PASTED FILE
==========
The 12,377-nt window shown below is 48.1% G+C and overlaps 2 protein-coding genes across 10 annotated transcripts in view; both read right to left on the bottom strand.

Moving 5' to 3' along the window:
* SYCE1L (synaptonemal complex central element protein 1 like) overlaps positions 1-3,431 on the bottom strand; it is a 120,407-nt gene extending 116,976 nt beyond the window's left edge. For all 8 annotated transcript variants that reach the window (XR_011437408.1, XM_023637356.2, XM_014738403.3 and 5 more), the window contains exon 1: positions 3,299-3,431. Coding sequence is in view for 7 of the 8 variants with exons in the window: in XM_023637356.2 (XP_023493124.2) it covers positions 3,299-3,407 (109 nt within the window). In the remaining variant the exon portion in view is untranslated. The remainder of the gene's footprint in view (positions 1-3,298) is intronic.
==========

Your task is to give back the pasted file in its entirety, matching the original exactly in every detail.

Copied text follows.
The 12,377-nt window shown below is 48.1% G+C and overlaps 2 protein-coding genes across 10 annotated transcripts in view; both read right to left on the bottom strand.

Moving 5' to 3' along the window:
* SYCE1L (synaptonemal complex central element protein 1 like) overlaps positions 1-3,431 on the bottom strand; it is a 120,407-nt gene extending 116,976 nt beyond the window's left edge. For all 8 annotated transcript variants that reach the window (XR_011437408.1, XM_023637356.2, XM_014738403.3 and 5 more), the window contains exon 1: positions 3,299-3,431. Coding sequence is in view for 7 of the 8 variants with exons in the window: in XM_023637356.2 (XP_023493124.2) it covers positions 3,299-3,407 (109 nt within the window). In the remaining variant the exon portion in view is untranslated. The remainder of the gene's footprint in view (positions 1-3,298) is intronic.